Curriculum and Assessment
Curriculum and Instruction
District 90 schools offer a comprehensive educational program for elementary school students through Grade 8. In addition to a core curriculum aligned with the Illinois Learning Standards, our schools offer exploratory courses and extracurricular activities to enrich the educational experience. More detailed information on the curriculum objectives for each grade level and subject area will be published soon in our Curriculum Fundamentals brochure, which will be updated for 2010-11 and available here.
District 90 reviews several portions of the entire curriculum each year. During 2010-11, the District will review the following curricula:
- Reading/Writing, K-8
- Library: Research and Media, K-8
- Reading Strategies across Curriculum
- Vocabulary Study
- Grammar, 6-8
- Communication Skills, K-8
- French, 5-8
To see a PDF of the curriculum review cycle for 2007 through 2018, click here.
District 90 is committed to differentiated instruction. What exactly does that mean? Differentiation expert Carol Ann Tomlinson, writing in The Education Digest, provides a succinct description: "In differentiated instruction, classroom teachers make vigorous attempts to meet students where they are in the learning process and move them along as quickly and as far as possible in the context of a mixed-ability classroom. It promotes a high-level, powerful curriculum for all students, but varies the level of teacher support, task complexity, pacing, and avenues to learning based on student readiness, interest, and learning profile....Differentiated instruction is not a strategy. It is a total way of thinking about learners, teaching, and learning."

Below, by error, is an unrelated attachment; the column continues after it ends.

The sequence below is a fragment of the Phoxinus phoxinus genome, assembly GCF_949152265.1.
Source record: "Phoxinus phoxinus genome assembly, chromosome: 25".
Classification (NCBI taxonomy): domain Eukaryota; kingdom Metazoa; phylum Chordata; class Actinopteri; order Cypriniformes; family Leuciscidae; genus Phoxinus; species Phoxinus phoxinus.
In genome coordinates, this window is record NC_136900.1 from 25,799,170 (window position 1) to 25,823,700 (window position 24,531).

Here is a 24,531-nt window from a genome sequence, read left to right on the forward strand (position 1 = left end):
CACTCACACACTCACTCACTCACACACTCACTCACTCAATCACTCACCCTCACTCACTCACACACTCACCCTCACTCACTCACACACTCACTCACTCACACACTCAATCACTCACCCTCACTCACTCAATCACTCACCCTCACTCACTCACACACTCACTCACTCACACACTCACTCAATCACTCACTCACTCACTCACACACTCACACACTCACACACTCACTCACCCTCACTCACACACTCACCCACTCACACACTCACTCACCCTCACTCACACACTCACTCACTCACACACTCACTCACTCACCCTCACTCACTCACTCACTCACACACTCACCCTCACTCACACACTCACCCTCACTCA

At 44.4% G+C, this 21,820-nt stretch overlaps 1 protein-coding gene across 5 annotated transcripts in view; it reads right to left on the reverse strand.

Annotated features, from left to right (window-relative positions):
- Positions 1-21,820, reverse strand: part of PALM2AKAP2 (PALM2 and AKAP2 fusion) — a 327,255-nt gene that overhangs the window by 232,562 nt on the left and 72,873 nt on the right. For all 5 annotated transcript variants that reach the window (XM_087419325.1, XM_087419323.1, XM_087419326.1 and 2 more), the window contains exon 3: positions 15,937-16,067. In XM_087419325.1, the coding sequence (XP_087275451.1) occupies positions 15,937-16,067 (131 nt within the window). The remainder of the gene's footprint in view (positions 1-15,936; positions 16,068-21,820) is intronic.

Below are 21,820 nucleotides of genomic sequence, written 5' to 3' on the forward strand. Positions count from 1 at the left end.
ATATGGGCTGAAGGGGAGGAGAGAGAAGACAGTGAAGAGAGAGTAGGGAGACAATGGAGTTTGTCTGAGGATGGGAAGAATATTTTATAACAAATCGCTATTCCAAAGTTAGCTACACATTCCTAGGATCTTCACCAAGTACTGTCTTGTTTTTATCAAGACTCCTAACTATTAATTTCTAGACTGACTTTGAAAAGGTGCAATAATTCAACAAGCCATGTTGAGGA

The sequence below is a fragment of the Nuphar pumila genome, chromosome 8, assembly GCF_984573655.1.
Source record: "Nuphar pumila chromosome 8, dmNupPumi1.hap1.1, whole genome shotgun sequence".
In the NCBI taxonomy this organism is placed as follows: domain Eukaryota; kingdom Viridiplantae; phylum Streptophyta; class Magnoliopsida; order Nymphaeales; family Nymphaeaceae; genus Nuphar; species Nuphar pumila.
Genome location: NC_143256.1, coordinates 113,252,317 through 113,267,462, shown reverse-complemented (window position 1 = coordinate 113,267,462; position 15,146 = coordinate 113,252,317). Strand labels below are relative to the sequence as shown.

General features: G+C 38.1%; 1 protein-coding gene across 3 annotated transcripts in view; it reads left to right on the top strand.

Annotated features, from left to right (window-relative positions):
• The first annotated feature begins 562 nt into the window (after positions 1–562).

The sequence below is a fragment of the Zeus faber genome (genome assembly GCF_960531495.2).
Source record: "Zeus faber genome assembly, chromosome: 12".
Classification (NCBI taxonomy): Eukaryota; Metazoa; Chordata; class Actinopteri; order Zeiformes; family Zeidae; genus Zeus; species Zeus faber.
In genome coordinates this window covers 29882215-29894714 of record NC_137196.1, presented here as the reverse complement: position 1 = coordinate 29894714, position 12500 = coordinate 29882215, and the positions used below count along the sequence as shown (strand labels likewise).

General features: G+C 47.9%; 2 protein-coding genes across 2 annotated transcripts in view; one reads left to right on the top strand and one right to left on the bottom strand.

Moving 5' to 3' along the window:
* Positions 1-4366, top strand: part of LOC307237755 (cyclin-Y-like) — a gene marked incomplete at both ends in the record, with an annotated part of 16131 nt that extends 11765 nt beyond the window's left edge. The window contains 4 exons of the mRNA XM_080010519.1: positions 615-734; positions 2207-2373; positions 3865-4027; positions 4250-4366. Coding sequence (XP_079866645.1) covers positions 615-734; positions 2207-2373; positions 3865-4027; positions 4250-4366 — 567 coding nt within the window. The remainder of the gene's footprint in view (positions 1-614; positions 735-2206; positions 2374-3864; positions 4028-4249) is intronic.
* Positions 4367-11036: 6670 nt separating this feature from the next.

Response to Intervention
Response to Intervention, or RtI, is a federal and state initiative to provide students with the help they need to be successful as early as possible.
RtI uses a problem-solving model to focus on improving student performance. Staff members work together to identify whether a problem exists, analyze why the problem is occurring, develop and implement research-based interventions, and evaluate whether the interventions were successful.
Students are identified for RtI through a variety of formal and informal means, including Measures of Academic Progress (MAP) testing; grade-level, research-based assessments; teacher observations and team concerns; and parent concerns.
RtI is organized as a three-tiered model that uses increasingly intense interventions for each tier; staff members use data to monitor a student's progress and evaluate whether an intervention has been successful. The three tiers of RtI are as follows:
- Tier I: The first tier of intervention begins with good differentiation—the academic and behavioral strategies that teachers use in the regular classroom at the first sign a student is having difficulty.
- Tier II: A student moves to tier II when progress monitoring shows that a student has made insufficient progress in a specific area of the curriculum, despite differentiation. The intervention is research-based and occurs within the academic setting, implemented by the classroom teacher and/or other resource personnel, for instance, the reading specialist.